Term Limit Tug-of-War: Harford County Council Divided On How To Limit Tenure


The Harford County Council building in Bel Air. (Credit: Van Fisher/ Patch)

HARFORD COUNTY - The Harford County Council is divided over two competing efforts to institute term limits for council members.

At Tuesday's meeting of the County Council, President Tony Giangiordano and council members James Reilly and Dion Guthrie presented a new term limit bill.

Bill 23-028 would prevent any "person elected or appointed as a member of the county council" from "serving in such office for three consecutive full four-year terms." 

Terms served before the November 2026 election would not count toward the proposed term limits. If passed by the council, the charter amendment would be placed on a ballot referendum in 2024.

Currently, the county charter doesn't limit the number of terms a council member can serve, unlike the county executive, who is restricted to two terms.

The new bill is incredibly similar to Bill 23-016, introduced and subsequently withdrawn by council member Aaron Penman in June.

In a statement to Fox45, Penman criticized the newly proposed bill as self-serving. According to Penman, the phrasing could allow council members to become vested for retirement benefits after ten years of service.

"What that really does is it opens it up to being vested, being able to get benefits and retirement as a council member," Penman said.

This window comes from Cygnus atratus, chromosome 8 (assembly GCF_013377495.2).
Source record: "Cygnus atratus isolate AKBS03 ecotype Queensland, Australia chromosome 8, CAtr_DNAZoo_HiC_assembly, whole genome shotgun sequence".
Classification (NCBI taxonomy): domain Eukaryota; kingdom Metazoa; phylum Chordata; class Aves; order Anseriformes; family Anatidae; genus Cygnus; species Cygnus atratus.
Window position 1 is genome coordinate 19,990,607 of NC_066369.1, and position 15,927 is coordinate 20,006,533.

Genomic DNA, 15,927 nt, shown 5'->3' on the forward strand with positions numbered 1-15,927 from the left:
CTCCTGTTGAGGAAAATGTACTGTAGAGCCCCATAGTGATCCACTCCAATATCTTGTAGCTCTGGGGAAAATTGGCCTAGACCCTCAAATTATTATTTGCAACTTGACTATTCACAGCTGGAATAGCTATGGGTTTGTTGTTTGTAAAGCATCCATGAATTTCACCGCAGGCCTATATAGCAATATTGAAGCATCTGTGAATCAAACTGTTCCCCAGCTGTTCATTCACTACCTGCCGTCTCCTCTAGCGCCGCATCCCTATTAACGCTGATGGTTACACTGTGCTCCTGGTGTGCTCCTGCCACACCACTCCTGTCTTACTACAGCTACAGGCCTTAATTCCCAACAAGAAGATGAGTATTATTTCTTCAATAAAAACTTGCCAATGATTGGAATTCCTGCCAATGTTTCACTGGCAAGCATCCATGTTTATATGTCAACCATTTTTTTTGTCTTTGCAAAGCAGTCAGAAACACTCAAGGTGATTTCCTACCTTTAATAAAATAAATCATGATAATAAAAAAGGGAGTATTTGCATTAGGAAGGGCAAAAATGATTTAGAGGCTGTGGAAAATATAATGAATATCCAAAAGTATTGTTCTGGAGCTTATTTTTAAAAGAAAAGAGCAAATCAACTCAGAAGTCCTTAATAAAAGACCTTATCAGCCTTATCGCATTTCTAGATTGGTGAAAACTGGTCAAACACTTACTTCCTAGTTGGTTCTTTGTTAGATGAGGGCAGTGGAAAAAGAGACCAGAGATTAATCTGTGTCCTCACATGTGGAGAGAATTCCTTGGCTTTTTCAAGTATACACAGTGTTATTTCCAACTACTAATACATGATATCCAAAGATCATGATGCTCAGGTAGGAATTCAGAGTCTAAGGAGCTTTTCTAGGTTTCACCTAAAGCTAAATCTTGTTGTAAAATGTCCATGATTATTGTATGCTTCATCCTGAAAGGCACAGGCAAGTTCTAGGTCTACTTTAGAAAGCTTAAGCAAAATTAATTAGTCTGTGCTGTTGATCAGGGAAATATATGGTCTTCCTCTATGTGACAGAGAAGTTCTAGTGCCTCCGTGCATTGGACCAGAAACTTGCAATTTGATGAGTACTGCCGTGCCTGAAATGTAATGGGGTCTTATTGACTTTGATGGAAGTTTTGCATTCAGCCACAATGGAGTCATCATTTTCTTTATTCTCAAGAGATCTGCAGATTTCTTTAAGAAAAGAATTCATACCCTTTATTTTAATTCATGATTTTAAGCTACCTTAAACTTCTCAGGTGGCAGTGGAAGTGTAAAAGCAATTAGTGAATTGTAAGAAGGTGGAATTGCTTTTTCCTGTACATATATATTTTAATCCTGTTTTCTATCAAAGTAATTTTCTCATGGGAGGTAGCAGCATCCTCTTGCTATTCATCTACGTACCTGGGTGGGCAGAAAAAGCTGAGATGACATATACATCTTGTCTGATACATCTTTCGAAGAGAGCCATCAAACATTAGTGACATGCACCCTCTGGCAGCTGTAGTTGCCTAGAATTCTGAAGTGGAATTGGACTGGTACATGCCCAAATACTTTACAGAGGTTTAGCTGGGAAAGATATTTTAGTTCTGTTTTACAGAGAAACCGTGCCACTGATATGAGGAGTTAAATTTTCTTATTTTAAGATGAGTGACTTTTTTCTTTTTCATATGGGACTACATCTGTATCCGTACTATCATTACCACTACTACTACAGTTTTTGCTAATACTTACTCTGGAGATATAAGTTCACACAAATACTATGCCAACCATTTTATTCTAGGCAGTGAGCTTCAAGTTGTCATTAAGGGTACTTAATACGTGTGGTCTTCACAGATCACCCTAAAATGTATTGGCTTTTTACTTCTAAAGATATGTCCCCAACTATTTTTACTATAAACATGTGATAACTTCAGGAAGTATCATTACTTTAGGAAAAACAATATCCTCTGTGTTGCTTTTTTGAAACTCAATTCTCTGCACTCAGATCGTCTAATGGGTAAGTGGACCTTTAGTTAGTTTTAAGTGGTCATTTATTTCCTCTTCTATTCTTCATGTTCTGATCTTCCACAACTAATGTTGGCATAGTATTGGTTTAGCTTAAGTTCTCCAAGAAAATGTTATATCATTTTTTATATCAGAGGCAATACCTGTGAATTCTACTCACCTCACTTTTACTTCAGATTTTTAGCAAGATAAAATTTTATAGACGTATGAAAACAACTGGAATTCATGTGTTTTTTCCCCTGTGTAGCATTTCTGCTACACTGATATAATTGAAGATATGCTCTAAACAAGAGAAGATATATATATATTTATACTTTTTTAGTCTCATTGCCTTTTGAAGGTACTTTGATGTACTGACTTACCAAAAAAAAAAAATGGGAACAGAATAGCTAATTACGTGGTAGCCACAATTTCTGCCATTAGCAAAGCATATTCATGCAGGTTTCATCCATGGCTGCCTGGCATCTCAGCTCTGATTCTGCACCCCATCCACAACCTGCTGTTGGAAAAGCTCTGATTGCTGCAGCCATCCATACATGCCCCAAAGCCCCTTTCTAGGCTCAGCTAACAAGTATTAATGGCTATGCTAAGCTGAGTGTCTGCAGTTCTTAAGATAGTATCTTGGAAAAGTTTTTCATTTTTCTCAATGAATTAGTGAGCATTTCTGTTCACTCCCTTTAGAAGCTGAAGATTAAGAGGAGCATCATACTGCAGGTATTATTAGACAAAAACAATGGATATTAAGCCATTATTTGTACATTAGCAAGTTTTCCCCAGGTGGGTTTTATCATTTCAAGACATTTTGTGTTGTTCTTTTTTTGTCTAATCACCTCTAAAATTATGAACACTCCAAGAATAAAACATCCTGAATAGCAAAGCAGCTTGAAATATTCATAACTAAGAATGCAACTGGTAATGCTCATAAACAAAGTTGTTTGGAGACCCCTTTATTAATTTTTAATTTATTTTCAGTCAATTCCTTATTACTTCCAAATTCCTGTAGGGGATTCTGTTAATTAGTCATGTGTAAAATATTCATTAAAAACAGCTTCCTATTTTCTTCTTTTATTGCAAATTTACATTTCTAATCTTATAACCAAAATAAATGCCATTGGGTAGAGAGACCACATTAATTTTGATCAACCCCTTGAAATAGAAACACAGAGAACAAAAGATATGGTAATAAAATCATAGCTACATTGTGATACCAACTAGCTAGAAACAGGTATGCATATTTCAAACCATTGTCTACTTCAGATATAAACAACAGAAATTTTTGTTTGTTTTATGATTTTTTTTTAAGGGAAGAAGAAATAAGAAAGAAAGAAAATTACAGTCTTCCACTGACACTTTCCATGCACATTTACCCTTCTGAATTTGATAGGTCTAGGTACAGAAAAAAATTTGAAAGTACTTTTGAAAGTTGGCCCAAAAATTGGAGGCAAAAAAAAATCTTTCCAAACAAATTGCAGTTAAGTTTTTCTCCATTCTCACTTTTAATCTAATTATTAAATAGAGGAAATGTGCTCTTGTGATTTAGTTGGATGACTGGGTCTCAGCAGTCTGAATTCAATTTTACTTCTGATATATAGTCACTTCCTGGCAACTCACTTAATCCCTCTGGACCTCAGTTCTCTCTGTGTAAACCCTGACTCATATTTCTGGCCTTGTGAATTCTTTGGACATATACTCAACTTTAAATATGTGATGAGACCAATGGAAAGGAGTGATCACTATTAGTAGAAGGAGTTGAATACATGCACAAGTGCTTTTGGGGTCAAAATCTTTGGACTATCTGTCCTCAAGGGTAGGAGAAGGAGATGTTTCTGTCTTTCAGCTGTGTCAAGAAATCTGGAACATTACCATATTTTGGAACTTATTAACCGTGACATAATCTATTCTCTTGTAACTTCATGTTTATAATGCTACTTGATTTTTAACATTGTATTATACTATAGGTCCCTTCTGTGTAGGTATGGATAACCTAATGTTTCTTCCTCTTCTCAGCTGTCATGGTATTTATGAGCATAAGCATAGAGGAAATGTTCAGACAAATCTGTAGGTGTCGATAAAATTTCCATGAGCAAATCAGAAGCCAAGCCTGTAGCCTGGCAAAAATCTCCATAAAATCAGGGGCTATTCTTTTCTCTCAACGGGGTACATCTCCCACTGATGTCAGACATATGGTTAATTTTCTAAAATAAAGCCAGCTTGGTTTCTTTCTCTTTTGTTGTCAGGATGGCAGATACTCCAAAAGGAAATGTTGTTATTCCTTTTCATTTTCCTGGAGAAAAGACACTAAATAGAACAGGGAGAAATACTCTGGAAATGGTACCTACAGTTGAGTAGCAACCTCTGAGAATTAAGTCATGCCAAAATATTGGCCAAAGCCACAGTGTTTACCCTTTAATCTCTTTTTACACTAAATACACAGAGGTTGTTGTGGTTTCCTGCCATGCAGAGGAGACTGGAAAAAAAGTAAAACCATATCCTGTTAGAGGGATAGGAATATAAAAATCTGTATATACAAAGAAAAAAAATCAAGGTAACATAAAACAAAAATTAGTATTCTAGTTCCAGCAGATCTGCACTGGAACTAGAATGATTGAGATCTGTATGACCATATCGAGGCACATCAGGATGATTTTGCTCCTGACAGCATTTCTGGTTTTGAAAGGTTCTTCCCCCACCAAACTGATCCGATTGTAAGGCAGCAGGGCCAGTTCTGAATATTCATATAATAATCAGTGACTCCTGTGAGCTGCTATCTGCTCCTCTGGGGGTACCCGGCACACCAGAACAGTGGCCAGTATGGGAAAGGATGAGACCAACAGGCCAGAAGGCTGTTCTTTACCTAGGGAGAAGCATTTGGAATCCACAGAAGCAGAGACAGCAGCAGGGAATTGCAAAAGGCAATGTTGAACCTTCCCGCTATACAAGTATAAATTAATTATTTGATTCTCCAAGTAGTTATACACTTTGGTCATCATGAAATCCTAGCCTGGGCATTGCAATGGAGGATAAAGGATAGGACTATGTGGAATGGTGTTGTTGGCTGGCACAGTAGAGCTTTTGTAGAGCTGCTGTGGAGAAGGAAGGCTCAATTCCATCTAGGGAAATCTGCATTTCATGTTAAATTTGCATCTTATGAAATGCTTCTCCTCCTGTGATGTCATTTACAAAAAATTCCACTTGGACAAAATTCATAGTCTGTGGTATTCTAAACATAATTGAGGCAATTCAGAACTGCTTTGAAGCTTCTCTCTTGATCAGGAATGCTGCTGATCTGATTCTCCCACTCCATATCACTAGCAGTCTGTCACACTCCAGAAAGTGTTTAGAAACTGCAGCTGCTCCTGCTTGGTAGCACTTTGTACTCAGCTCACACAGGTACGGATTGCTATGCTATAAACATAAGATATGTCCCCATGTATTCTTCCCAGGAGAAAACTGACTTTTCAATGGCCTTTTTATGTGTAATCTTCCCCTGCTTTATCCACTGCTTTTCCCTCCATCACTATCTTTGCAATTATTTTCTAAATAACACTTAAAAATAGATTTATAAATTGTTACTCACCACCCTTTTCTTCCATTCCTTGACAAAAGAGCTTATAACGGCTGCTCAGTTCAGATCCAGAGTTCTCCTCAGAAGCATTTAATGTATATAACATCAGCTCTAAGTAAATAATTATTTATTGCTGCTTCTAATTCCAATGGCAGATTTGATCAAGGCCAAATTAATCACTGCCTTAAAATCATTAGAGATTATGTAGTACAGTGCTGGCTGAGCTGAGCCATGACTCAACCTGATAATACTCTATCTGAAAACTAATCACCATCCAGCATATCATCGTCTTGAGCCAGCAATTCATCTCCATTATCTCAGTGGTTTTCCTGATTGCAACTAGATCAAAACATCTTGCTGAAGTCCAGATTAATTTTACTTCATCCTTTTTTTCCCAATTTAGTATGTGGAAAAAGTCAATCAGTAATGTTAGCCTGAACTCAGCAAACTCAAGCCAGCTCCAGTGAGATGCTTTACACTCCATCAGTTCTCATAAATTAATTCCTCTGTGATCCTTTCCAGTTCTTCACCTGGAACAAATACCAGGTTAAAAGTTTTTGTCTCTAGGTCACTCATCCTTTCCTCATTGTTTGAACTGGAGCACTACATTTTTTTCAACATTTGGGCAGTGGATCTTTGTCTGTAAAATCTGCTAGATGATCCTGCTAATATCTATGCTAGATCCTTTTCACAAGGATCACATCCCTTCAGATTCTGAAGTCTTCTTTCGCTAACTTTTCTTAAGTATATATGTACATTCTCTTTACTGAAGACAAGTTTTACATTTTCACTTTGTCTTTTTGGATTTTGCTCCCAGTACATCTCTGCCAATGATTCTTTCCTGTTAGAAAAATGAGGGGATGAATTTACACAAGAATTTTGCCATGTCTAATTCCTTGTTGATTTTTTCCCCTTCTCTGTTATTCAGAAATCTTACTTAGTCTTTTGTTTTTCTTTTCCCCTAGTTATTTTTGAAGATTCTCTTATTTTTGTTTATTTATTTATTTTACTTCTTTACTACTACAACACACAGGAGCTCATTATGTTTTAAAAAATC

Penman has been actively pursuing the establishment of term limits through a petition drive, which kicked off on Saturday.

Currently serving his 13th year on the council, Guthrie countered that the new bill is not about pensions or benefits.

"This is a bill several members wanted to introduce to counter what's being done to be less than that," Guthrie told Fox45. "It could be confusing, but it does give citizens a choice, and they could vote against both of them."

During the 2022 election, Anne Arundel County and Baltimore City voters overwhelmingly passed similar measures. Anne Arundel County voters approved a three-term limit with 77 in favor, and Baltimore City voters passed a two-term limit with 72% in favor.

Before the 2022 election, the Baltimore County Council killed a bill that would have held council members to three four-year terms.

A public hearing on Bill 23-028 has been scheduled for October 2, 2023, at 6:00 PM.

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